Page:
Obstructive Sleep Apnea Among Obese Patients With Type 2 Diabetes

Temple University, Philadelphia, Pennsylvania, USA.
Diabetes care (Impact Factor: 8.42). 03/2009; 32(6):1017-9. DOI: 10.2337/dc08-1776
Source: PubMed


To assess the risk factors for the presence and severity of obstructive sleep apnea (OSA) among obese patients with type 2 diabetes.
Unattended polysomnography was performed in 306 participants.
Over 86% of participants had OSA with an apnea-hypopnea index (AHI) >or=5 events/h. The mean AHI was 20.5 +/- 16.8 events/h. A total of 30.5% of the participants had moderate OSA (15 <or= AHI <30), and 22.6% had severe OSA (AHI >or=30). Waist circumference (odds ratio 1.1; 95% CI 1.0-1.1; P = 0.03) was significantly related to the presence of OSA. Severe OSA was most likely in individuals with a higher BMI (odds ratio 1.1; 95% CI 1.0-1.2; P = 0.03).
Physicians should be particularly cognizant of the likelihood of OSA in obese patients with type 2 diabetes, especially among individuals with higher waist circumference and BMI.

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    • "Prevalence of OSA has increased tremendously in the past few decades and this is partly due to the growing of the number of obese population (Young et al., 1993). Moreover, there is evidence that prevalence of OSA increases in patients with morbid obesity (Foster et al., 2009). "

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    • "Obstructive sleep apnea (OSA) has been associated with insulin resistance, glucose intolerance, decreased insulin secretion and type 2 diabetes (Punjabi et al., 2002, 2004; Punjabi and Beamer, 2009; Pamidi et al., 2010; Pamidi and Tasali, 2012; Foster et al., 2009). OSA leads to chronic intermittent hypoxia (IH) during sleep (Gastaut et al., 1966). "
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    ABSTRACT: Obstructive sleep apnea causes intermittent hypoxia (IH) and is associated with insulin resistance and type 2 diabetes. IH increases plasma catecholamine levels, which may increase insulin resistance and suppress insulin secretion. The objective of this study was to determine if adrenal medullectomy (MED) prevents metabolic dysfunction in IH. MED or sham surgery was performed in 60 male C57BL/6J mice, which were then exposed to IH or control conditions (intermittent air) for 6 weeks. IH increased plasma epinephrine and norepinephrine levels, increased fasting blood glucose and lowered basal and glucose-stimulated insulin secretion. MED decreased baseline epinephrine and prevented the IH induced increase in epinephrine, whereas the norepinephrine response remained intact. MED improved glucose tolerance in mice exposed to IH, attenuated the impairment in basal and glucose-stimulated insulin secretion, but did not prevent IH-induced fasting hyperglycemia or insulin resistance. We conclude that the epinephrine release from the adrenal medulla during IH suppresses insulin secretion causing hyperglycemia.
    Full-text · Article · Aug 2014 · Respiratory Physiology & Neurobiology
    • "Studies based on full polysomnography suggest that the prevalence of OSA in type 2 DM is high. Resnick et al., in a survey of 216 diabetic men, who participated in the Sleep Heart Health Study, found that 58% of the respondents had mild OSA (AHI ≥ 5) while 24% had moderate-severe OSA (AHI > 15).16 Foster et al., also observed in an analysis of the data of 122 obese men with type 2 diabetes enrolled in the Sleep Action for Health in Diabetes (AHEAD) study trial, 86.6% of the participants had some degree of OSA.17 Similarly, Aronsohn et al., in another report based on physician diagnosed DM in a primary care setting, noted that 77% of the patients had OSA based on AHI of at least 5.18 "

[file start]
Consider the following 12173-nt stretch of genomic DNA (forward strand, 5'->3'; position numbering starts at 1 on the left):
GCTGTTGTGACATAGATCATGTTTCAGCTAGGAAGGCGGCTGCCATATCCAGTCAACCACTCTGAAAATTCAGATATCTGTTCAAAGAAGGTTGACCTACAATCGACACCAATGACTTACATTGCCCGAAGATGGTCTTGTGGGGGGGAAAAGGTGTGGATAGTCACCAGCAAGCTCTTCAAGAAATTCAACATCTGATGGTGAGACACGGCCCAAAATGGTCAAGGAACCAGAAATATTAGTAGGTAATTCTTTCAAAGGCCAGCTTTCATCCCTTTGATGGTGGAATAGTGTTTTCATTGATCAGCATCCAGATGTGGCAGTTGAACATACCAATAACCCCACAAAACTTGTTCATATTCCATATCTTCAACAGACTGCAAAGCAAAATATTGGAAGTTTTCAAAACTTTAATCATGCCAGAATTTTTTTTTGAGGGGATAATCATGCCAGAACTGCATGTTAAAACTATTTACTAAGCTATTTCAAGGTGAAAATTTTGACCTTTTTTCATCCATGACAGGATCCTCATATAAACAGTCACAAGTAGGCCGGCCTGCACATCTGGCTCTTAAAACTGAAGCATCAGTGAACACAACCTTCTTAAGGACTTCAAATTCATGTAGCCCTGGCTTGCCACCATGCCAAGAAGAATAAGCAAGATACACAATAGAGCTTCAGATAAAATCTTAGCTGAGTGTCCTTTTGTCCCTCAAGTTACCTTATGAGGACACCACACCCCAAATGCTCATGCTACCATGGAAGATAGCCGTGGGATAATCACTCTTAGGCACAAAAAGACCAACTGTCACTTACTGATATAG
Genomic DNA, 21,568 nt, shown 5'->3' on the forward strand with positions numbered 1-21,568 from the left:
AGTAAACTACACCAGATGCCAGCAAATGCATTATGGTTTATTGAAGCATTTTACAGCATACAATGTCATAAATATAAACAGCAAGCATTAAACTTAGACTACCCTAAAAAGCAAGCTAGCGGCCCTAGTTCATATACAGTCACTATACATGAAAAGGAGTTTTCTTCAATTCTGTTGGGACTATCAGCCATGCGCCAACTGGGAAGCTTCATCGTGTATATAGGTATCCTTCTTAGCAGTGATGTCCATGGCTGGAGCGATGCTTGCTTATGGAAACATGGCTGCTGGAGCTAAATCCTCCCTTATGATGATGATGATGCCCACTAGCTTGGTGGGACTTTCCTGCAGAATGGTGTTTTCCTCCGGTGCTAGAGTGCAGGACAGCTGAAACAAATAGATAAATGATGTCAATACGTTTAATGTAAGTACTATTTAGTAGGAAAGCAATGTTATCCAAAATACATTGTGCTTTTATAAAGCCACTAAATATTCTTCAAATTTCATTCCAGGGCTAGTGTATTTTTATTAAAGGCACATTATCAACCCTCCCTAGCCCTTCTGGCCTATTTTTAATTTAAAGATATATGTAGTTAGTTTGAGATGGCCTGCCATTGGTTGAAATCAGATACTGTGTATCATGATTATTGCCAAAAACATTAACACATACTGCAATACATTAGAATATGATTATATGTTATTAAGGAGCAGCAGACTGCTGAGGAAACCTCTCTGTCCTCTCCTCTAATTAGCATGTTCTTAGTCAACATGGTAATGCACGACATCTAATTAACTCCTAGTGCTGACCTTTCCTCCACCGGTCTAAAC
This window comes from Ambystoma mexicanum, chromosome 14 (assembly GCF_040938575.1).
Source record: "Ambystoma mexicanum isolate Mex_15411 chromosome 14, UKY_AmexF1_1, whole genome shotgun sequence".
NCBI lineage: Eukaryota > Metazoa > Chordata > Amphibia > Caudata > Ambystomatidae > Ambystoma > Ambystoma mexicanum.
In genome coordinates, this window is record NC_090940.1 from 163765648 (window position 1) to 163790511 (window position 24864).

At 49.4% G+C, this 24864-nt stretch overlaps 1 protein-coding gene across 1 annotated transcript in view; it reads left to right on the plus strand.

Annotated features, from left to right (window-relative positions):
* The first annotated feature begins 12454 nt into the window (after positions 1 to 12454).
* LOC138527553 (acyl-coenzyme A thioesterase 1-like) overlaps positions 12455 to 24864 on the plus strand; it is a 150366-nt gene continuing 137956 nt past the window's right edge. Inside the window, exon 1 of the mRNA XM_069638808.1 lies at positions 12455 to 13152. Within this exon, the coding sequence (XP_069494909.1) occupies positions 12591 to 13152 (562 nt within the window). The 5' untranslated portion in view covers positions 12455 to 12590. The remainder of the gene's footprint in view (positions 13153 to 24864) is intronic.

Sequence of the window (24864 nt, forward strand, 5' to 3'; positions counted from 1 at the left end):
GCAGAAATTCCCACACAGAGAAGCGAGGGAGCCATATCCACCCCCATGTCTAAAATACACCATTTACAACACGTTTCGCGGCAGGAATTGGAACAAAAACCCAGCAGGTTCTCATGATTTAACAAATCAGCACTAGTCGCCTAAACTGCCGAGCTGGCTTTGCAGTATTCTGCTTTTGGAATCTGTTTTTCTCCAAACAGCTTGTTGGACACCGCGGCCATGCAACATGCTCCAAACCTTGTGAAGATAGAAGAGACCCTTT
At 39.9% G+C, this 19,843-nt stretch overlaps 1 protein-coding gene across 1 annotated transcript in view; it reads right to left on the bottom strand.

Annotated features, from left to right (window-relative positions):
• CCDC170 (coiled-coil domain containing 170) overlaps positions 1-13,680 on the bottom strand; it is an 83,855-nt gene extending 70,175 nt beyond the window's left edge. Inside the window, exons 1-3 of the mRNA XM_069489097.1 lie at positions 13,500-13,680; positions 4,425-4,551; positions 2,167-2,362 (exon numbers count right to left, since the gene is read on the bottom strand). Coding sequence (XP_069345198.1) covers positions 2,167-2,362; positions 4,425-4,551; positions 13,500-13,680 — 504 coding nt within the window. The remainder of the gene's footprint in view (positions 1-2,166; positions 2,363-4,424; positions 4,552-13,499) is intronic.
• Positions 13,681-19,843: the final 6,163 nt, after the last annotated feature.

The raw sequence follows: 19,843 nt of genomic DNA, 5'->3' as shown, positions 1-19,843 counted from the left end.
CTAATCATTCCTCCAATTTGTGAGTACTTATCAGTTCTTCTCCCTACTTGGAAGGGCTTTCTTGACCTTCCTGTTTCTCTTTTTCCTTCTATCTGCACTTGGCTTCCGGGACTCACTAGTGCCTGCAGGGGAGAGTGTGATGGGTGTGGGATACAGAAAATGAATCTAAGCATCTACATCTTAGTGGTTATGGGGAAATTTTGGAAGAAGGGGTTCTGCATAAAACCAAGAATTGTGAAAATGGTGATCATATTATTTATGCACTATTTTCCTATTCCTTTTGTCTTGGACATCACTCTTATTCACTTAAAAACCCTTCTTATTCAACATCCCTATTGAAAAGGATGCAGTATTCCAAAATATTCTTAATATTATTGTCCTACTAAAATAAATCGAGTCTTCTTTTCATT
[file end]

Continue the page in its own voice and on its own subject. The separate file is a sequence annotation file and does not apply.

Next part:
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    ABSTRACT: Introduction: Obstructive sleep apnea (OSA) and Diabetes Mellitus (DM) are growing health challenges worldwide. However, the relation of OSA with type 2 diabetes is not well understood in developing countries. This study described the prevalence and predictors of OSA in type 2 DM patients using a screening questionnaire. Materials and Methods: Patients aged 40years and above with type 2 diabetes mellitus were recruited into the study consecutively from the outpatient clinics of a university hospital. They were all administered the Berlin questionnaire and the Epworth sleepiness scale (ESS) to assess the risk of OSA and the tendency to doze off, respectively. Anthropometric details like height, weight and body mass index (BMI) were measured and short-term glycaemic control was determined using fasting blood glucose. Results: A total of 117 patients with type 2 diabetes mellitus were recruited into the study. The mean (SD) age, height and BMI was 63 years (11), 160 cm (9) and 27.5 kg/ m2 (5.7), respectively. Twenty-seven percent of the respondents had a high risk for OSA and 22% had excessive daytime sleepiness denoted by ESS score above 10. In addition, the regression model showed that for every 1 cm increase in neck circumference, there is a 56% independent increase in the likelihood of high risk of OSA after adjusting for age, sex, BMI, waist, hip circumferences and blood glucose. Conclusion: Our study shows a substantial proportion of patients with type 2 diabetes may have OSA, the key predictor being neck circumference after controlling for obesity.
    No preview · Article · Mar 2014 · Journal of the Nigeria Medical Association
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